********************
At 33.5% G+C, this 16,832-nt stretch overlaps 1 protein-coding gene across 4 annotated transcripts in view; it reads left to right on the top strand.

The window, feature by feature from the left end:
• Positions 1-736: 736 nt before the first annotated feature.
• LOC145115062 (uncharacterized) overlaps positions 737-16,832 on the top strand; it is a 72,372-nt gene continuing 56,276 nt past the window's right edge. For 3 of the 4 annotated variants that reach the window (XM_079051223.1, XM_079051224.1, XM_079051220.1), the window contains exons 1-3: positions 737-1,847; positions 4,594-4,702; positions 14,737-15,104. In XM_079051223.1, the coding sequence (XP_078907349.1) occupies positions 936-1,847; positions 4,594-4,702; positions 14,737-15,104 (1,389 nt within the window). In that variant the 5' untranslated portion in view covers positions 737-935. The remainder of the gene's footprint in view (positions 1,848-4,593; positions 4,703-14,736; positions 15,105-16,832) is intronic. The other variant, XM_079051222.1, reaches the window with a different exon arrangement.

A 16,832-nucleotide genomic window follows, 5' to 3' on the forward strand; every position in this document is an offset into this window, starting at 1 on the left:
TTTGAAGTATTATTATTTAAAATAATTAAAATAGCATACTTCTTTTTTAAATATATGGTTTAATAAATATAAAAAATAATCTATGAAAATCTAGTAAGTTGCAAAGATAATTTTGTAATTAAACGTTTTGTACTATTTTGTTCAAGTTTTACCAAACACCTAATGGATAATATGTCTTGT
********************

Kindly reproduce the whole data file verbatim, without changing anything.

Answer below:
At 33.5% G+C, this 16,832-nt stretch overlaps 1 protein-coding gene across 4 annotated transcripts in view; it reads left to right on the top strand.

The window, feature by feature from the left end:
• Positions 1-736: 736 nt before the first annotated feature.
• LOC145115062 (uncharacterized) overlaps positions 737-16,832 on the top strand; it is a 72,372-nt gene continuing 56,276 nt past the window's right edge. For 3 of the 4 annotated variants that reach the window (XM_079051223.1, XM_079051224.1, XM_079051220.1), the window contains exons 1-3: positions 737-1,847; positions 4,594-4,702; positions 14,737-15,104. In XM_079051223.1, the coding sequence (XP_078907349.1) occupies positions 936-1,847; positions 4,594-4,702; positions 14,737-15,104 (1,389 nt within the window). In that variant the 5' untranslated portion in view covers positions 737-935. The remainder of the gene's footprint in view (positions 1,848-4,593; positions 4,703-14,736; positions 15,105-16,832) is intronic. The other variant, XM_079051222.1, reaches the window with a different exon arrangement.

A 16,832-nucleotide genomic window follows, 5' to 3' on the forward strand; every position in this document is an offset into this window, starting at 1 on the left:
TTTGAAGTATTATTATTTAAAATAATTAAAATAGCATACTTCTTTTTTAAATATATGGTTTAATAAATATAAAAAATAATCTATGAAAATCTAGTAAGTTGCAAAGATAATTTTGTAATTAAACGTTTTGTACTATTTTGTTCAAGTTTTACCAAACACCTAATGGATAATATGTCTTGT